Like everyone in the film, Parker's Carrie encounters obstacles, and her posse faces those obstacles together, surrounding her with a family that has nothing to do with genetics.

And if this fabulously decked-out foursome is self-absorbed enough to be inadvertently cruel on occasion, they also suffer lots of guilt — though their angst is rendered somewhat less angsty for viewers by the zingers, the designers, and the cheerfully objectified men on display.

Writer-director Michael Patrick King, who shepherded the TV series through its last couple of seasons, knows what fans like — and he has provided close to five episodes' worth in the movie, which clocks in at roughly two-and-a-half hours. That'll be a little much for non-fans, but it seemed to please the crowd at the press screening I attended.

Admittedly, the energy did seem to go out of the auditorium about halfway through the picture, when the projector's framing slipped so that microphones were suddenly visible at the top of the screen — but you couldn't see anyone's shoes.

And there were some gasps at the very beginning, when the projectionist started with the wrong wide-screen lens — briefly turning the heroines into plus-size dames walking arm in arm. (Not quite the big-screen expansion the capacity crowd was expecting.)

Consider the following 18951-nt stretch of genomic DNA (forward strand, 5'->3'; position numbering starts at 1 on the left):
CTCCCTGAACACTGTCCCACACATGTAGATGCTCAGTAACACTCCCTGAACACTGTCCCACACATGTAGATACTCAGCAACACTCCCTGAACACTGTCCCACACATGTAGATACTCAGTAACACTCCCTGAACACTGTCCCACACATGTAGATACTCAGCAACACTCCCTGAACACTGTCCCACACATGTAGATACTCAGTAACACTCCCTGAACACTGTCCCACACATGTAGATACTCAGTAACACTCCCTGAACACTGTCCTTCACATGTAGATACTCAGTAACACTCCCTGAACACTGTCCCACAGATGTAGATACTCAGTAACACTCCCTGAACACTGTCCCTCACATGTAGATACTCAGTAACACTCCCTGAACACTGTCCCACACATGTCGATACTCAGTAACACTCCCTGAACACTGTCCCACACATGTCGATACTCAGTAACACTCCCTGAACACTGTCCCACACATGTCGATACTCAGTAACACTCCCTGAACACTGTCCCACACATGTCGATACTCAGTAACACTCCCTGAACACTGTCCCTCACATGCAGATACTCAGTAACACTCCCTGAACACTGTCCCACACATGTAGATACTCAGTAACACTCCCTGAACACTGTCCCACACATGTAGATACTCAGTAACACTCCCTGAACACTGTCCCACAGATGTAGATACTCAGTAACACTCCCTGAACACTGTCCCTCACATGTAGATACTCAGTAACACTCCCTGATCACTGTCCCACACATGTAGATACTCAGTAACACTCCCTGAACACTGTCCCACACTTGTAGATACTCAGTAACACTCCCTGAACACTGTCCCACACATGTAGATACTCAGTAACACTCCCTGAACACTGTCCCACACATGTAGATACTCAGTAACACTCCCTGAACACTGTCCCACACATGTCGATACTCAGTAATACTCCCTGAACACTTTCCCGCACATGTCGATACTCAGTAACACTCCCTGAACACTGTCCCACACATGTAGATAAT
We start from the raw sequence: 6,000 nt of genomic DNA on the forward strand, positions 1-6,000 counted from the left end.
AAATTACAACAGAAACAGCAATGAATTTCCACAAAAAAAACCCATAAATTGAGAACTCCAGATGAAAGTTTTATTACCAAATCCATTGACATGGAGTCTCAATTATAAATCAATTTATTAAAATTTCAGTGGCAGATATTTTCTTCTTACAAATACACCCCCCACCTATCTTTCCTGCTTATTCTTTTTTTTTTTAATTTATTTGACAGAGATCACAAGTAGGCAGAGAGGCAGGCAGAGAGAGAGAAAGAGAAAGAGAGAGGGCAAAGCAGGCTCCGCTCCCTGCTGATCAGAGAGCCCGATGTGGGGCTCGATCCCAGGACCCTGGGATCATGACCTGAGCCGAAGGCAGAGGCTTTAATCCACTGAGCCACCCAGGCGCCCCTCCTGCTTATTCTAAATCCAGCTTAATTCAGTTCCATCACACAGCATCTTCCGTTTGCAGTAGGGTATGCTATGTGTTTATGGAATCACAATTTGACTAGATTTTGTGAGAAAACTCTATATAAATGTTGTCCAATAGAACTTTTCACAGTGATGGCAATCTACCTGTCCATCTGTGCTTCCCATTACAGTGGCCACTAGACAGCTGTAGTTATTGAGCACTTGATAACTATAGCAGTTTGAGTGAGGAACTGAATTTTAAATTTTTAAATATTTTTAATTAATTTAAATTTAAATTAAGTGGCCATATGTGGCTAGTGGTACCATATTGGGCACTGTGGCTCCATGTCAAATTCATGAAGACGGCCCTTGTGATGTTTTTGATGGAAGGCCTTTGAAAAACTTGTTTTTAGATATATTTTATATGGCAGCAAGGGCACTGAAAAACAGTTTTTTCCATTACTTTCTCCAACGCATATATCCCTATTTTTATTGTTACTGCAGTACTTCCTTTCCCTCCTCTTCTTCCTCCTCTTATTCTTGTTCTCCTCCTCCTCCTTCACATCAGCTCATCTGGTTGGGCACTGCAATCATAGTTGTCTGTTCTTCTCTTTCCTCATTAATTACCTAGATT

But for the most part, this celebration with Carrie & Co. — television writ large, murmurs the hidebound critic in me — seems precisely the Sex and the City reunion the show's fans had hoped for.

Correction Sept. 24, 2009

The audio for this story incorrectly attributes the final quote to Irina Smotrich. In fact, it is Jessica Vogel who says, "A lot of [shows and movies] focus on the men, and the relationships with the women and the friendships is always a side story. This, because it's been going on so long, the men have come and gone, the drinks have come and gone, the random nights have come and gone, but the friendships have always been there the whole time."